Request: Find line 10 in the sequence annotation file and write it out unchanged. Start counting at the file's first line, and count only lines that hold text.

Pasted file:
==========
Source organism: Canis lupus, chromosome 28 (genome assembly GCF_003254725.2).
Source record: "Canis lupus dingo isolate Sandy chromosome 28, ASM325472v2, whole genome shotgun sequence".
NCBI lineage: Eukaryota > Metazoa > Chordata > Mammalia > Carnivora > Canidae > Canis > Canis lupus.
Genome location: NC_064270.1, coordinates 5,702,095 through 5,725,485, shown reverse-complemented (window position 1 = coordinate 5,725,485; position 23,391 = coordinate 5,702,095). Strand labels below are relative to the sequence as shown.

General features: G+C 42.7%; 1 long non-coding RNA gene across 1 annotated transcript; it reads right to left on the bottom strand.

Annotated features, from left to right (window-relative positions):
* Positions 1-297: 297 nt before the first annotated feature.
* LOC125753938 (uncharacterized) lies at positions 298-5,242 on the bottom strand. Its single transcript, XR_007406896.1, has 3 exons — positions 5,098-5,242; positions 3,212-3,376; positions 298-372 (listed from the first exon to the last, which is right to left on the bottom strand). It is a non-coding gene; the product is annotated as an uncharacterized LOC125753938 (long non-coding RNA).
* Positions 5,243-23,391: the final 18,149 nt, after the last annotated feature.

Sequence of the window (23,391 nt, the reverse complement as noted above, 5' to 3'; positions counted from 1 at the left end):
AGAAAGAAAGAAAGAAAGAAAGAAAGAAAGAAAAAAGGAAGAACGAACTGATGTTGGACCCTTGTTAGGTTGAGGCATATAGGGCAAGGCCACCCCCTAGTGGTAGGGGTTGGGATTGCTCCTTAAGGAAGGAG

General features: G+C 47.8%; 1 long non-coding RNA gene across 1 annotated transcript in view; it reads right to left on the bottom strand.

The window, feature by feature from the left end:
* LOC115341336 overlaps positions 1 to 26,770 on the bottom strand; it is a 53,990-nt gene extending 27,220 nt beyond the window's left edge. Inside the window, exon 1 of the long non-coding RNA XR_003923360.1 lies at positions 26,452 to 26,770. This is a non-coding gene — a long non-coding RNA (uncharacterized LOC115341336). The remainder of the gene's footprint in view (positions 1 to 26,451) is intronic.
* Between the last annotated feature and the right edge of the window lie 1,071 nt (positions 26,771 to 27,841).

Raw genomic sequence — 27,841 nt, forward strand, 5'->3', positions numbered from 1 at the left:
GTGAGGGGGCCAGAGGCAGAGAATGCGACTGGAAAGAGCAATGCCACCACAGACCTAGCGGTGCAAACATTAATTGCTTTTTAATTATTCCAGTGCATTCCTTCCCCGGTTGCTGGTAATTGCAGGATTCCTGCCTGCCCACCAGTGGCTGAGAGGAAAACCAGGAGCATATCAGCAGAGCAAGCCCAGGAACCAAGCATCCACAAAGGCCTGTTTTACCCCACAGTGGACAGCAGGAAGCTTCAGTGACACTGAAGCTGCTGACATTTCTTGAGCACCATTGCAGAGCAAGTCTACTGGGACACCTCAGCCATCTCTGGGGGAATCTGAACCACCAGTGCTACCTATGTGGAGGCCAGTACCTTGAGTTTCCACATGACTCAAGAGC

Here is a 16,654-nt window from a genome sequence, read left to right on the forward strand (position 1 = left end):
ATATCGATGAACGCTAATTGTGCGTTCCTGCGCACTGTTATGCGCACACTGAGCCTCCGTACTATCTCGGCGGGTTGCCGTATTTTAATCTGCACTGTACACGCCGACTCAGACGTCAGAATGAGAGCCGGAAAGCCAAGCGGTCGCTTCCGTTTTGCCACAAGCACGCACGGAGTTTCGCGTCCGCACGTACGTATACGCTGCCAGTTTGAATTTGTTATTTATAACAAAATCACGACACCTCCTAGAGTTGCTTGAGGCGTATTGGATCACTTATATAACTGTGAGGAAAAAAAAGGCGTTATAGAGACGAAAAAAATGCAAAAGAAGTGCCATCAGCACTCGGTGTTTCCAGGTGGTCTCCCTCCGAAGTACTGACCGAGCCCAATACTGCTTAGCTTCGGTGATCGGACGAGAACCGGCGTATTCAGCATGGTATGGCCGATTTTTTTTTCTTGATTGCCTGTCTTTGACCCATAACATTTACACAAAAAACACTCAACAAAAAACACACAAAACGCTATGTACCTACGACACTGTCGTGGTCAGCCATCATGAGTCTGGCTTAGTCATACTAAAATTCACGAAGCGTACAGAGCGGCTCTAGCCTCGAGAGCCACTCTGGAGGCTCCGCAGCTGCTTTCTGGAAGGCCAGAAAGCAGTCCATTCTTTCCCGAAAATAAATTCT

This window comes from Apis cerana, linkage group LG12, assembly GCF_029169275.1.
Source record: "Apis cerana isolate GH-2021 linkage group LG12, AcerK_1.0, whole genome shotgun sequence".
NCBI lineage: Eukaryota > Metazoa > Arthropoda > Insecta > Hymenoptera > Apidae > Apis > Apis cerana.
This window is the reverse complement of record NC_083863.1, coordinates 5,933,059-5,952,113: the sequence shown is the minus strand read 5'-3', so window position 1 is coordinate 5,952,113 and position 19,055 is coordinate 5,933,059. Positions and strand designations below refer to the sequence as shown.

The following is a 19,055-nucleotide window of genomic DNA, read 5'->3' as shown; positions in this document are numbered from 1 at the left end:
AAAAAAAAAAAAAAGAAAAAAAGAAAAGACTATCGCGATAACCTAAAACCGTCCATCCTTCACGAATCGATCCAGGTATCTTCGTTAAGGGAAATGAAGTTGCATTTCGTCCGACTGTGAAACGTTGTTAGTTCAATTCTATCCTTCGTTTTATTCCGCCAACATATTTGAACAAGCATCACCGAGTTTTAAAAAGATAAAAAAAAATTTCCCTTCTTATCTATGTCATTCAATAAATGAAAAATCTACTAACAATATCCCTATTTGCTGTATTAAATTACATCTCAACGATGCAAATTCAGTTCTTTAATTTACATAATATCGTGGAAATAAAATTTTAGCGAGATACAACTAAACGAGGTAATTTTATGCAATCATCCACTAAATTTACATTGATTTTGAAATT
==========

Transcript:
Sequence of the window (23,391 nt, the reverse complement as noted above, 5' to 3'; positions counted from 1 at the left end):